I recently heard a funny little story of a mother who complained one day to her own mother that it was getting harder and harder to get her teen-aged sons and daughters to write a thank you note for the gifts that they receive at Christmas. The grandmother told her daughter not to worry about it, she would take care of it. Well Christmas arrived and all of the teens did not just write a note but they stopped by their grandmother’s house within a week of Christmas to say thank-you. Their mother was incredulous and called her mother to find out how she, in her grandmotherly wisdom, was able to accomplish something at which she had been so unsuccessful. “It was easy,” said the grandmother, “I sent each of them a card with a cheque in it, but I did not bother signing the cheque.”
Christmas is all about gratitude. It is a celebration of God’s gratuitous love. God so loved the world that he became one of us. Presence is a powerful gift. Being present, allows others to know they are not alone. Together we are always stronger. The birth of Jesus immediately brought others to his presence. Outsiders, those who lived on the periphery, were brought into the heart of God’s presence in Bethlehem. The Holy Land, this Christmas, is a place of horrendous conflict and war. Images of babies being brutally murdered in Gaza, confronts us with a living horror story. Perhaps in 2023, Jesus birth, would take place under the rubble of war-torn streets in the Holy Land. I pray, that the hearts of those fuelled by hatred will be softened to negotiation and ceasefire. Let’s remember this Christmas, volunteers and peacekeepers who heroically offer frontline support to victims of such violence and war.
Christmas can often exaggerate our vulnerabilities. Many find this time of year difficult and lonely. Let’s try and be more present to those in our community and families who would appreciate a visit. I notice huge numbers attend the graves of loved ones gone before them, especially on Christmas morning. I pray that those who have gone before us, will truly be part of that Heavenly chorus, who rejoices in God’s eternal presence.
Christmas is best experienced through the innocence and wonder and awe of little children. Jesus was born in a stable because there was no room for him in the inn. 2023, has witnessed, further escalation in the number of homeless people here in Ireland, especially the number of homeless children. The Christmas story challenges attitudes such as xenophobia. The Christ child was a refugee, who sought shelter in order to survive. The Irish people have expressed enormous generosity to those who have come seeking refuge and new beginning. In challenging times regarding accommodation, our heritage is deeply rooted in the context of emigration. The Irish diaspora throughout the world, reminds me, that in all our families we have relations who once had to leave our island seeking new beginning and opportunity.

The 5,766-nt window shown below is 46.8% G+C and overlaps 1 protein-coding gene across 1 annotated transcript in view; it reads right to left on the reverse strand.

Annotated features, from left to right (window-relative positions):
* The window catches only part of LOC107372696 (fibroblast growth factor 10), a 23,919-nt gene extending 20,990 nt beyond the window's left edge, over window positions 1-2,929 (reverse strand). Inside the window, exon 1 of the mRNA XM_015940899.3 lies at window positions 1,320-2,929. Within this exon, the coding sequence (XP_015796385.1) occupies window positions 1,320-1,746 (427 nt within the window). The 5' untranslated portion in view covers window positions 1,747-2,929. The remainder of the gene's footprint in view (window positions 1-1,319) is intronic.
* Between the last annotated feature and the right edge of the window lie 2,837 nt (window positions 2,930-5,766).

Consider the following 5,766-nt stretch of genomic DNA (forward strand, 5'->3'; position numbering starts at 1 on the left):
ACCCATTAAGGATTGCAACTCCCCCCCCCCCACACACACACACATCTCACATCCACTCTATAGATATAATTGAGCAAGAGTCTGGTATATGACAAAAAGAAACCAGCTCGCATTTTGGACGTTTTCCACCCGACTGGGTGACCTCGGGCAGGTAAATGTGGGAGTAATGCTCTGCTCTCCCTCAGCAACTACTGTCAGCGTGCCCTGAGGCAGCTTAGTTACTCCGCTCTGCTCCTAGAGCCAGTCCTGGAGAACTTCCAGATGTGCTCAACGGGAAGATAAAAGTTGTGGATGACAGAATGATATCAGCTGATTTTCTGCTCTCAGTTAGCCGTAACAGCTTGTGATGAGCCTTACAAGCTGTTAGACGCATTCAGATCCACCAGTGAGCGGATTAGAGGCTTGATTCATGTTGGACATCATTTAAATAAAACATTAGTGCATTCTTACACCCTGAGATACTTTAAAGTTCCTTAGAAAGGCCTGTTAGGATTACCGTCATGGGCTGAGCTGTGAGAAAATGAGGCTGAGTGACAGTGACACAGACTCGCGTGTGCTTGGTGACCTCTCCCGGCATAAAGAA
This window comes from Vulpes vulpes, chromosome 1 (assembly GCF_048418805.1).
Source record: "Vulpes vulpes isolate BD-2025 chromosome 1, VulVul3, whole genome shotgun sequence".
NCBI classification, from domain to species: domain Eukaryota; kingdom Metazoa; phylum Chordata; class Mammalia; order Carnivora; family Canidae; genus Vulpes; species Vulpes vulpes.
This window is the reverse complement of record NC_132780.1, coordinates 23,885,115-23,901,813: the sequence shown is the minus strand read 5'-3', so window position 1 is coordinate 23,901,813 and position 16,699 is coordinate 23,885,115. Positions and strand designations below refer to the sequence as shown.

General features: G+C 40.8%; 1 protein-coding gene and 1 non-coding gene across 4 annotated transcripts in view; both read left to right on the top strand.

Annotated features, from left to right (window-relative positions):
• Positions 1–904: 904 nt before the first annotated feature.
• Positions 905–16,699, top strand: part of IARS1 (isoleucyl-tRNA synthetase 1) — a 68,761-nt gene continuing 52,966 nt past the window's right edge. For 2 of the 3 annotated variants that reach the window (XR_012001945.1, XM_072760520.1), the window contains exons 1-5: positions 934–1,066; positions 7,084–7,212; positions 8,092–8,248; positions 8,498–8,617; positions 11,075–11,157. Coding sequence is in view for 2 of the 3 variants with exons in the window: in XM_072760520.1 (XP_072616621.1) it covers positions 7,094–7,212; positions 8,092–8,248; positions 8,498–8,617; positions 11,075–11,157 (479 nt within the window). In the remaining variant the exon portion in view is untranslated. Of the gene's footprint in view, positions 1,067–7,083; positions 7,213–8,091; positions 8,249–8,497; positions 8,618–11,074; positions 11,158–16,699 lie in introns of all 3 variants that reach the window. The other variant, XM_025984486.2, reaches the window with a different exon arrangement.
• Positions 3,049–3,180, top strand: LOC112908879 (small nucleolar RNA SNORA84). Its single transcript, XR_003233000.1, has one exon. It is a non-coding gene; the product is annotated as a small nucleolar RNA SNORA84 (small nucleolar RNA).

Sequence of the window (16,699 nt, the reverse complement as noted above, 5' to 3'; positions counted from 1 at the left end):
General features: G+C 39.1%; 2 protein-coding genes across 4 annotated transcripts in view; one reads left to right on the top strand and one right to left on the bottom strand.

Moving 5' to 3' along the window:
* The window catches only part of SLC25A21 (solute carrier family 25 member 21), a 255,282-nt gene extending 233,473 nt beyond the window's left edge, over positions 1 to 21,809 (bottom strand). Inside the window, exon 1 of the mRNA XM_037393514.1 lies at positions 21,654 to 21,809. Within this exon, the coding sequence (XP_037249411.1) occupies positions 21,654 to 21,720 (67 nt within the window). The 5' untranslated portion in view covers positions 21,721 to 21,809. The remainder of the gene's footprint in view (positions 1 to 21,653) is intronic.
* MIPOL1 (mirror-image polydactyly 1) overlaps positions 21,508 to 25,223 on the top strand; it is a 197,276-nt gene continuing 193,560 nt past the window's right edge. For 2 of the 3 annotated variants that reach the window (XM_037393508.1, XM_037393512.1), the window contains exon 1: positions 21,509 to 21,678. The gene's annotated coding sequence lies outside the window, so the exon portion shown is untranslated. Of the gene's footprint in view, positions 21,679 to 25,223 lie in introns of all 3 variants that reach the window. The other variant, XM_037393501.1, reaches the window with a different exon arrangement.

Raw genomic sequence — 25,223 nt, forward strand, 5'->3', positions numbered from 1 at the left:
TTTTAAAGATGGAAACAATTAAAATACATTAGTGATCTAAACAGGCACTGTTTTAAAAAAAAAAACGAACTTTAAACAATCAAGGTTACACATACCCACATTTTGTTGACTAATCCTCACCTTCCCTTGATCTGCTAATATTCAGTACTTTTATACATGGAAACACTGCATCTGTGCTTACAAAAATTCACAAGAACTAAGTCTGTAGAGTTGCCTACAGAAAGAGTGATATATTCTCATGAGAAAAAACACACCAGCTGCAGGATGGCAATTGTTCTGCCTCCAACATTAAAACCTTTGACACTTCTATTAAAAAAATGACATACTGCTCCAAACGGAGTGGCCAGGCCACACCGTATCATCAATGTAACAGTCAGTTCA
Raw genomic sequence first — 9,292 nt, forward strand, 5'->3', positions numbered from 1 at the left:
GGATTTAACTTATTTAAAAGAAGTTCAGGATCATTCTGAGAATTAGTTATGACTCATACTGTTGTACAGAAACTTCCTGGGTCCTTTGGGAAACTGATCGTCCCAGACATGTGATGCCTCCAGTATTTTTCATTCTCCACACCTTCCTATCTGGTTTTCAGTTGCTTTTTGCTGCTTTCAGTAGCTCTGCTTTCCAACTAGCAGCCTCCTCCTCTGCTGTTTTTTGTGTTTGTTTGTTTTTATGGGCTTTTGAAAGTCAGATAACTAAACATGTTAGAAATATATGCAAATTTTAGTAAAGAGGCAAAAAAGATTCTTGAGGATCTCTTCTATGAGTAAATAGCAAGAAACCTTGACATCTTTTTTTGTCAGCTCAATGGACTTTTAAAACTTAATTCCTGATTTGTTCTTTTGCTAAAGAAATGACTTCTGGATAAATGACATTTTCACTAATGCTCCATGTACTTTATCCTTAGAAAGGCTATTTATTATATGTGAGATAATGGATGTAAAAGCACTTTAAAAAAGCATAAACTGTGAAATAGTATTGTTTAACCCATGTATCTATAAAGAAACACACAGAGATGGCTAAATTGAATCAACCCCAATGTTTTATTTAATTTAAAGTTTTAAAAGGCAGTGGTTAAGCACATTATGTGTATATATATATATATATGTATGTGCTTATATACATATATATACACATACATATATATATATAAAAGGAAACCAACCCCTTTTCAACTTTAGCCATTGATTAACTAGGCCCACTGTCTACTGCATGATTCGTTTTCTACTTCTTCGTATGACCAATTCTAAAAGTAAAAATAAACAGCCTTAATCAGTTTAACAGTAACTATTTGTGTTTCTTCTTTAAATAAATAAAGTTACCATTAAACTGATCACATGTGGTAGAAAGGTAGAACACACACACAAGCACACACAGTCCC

Perhaps our greatest gift we have is that of our health of body and peace of mind. A recent visit to a little baby, very unwell, in Crumlin hospital, reminded me, that many parents are deeply anxious about their sick child. I pray for all who long for the gift of health and peace of mind. I pray blessing for all who will work on the front line throughout the Christmas. Christmas is celebrated during the winter solstice, darkness is once again defeated by the light that will bring the new spring. In our winter gardens, heroic green shoots of hope erupt from the winter soil. Patrick Kavanagh, once prayed, “Christ will come in his January flower”.
May the birth of Jesus Christ yet again bring a sense of rejuvenation to all our lives, may we be open, to God’s presence that, heals, transforms and uplifts, a presence, that is full of empathy, a love that accepts each one of us as we find ourselves to be. God does not live just in holy places but is truly present in the wholesome lives of all his people. May you all be blessed with a healthy and peaceful Christmas.